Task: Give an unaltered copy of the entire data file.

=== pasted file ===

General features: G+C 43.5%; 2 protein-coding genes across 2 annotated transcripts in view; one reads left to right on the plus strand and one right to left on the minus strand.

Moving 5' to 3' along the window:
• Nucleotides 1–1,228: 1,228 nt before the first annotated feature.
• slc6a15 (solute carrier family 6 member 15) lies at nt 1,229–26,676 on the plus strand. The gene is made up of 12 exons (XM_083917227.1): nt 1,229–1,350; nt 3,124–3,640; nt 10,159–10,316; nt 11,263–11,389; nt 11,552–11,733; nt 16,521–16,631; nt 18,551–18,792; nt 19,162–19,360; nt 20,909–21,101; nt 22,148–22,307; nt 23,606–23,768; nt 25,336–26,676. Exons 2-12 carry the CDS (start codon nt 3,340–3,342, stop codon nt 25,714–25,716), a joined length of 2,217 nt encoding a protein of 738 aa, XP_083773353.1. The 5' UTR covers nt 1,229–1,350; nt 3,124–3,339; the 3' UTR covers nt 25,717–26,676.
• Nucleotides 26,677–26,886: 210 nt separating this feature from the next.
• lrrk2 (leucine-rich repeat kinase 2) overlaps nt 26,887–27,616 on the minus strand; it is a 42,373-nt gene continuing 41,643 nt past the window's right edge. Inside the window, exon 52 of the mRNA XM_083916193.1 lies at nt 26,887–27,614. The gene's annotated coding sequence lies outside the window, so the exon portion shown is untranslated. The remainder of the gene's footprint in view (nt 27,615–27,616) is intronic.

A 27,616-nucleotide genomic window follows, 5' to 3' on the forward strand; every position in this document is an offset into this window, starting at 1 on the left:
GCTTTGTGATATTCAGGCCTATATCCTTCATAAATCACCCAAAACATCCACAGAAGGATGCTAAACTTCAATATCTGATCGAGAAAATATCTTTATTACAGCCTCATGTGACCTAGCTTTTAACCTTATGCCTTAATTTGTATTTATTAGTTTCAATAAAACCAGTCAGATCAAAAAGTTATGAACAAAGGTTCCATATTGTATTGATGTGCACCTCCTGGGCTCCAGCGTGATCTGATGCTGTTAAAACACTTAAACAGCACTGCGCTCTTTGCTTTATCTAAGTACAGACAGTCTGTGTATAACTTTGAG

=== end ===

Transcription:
General features: G+C 43.5%; 2 protein-coding genes across 2 annotated transcripts in view; one reads left to right on the plus strand and one right to left on the minus strand.

Moving 5' to 3' along the window:
• Nucleotides 1–1,228: 1,228 nt before the first annotated feature.
• slc6a15 (solute carrier family 6 member 15) lies at nt 1,229–26,676 on the plus strand. The gene is made up of 12 exons (XM_083917227.1): nt 1,229–1,350; nt 3,124–3,640; nt 10,159–10,316; nt 11,263–11,389; nt 11,552–11,733; nt 16,521–16,631; nt 18,551–18,792; nt 19,162–19,360; nt 20,909–21,101; nt 22,148–22,307; nt 23,606–23,768; nt 25,336–26,676. Exons 2-12 carry the CDS (start codon nt 3,340–3,342, stop codon nt 25,714–25,716), a joined length of 2,217 nt encoding a protein of 738 aa, XP_083773353.1. The 5' UTR covers nt 1,229–1,350; nt 3,124–3,339; the 3' UTR covers nt 25,717–26,676.
• Nucleotides 26,677–26,886: 210 nt separating this feature from the next.
• lrrk2 (leucine-rich repeat kinase 2) overlaps nt 26,887–27,616 on the minus strand; it is a 42,373-nt gene continuing 41,643 nt past the window's right edge. Inside the window, exon 52 of the mRNA XM_083916193.1 lies at nt 26,887–27,614. The gene's annotated coding sequence lies outside the window, so the exon portion shown is untranslated. The remainder of the gene's footprint in view (nt 27,615–27,616) is intronic.

A 27,616-nucleotide genomic window follows, 5' to 3' on the forward strand; every position in this document is an offset into this window, starting at 1 on the left:
GCTTTGTGATATTCAGGCCTATATCCTTCATAAATCACCCAAAACATCCACAGAAGGATGCTAAACTTCAATATCTGATCGAGAAAATATCTTTATTACAGCCTCATGTGACCTAGCTTTTAACCTTATGCCTTAATTTGTATTTATTAGTTTCAATAAAACCAGTCAGATCAAAAAGTTATGAACAAAGGTTCCATATTGTATTGATGTGCACCTCCTGGGCTCCAGCGTGATCTGATGCTGTTAAAACACTTAAACAGCACTGCGCTCTTTGCTTTATCTAAGTACAGACAGTCTGTGTATAACTTTGAG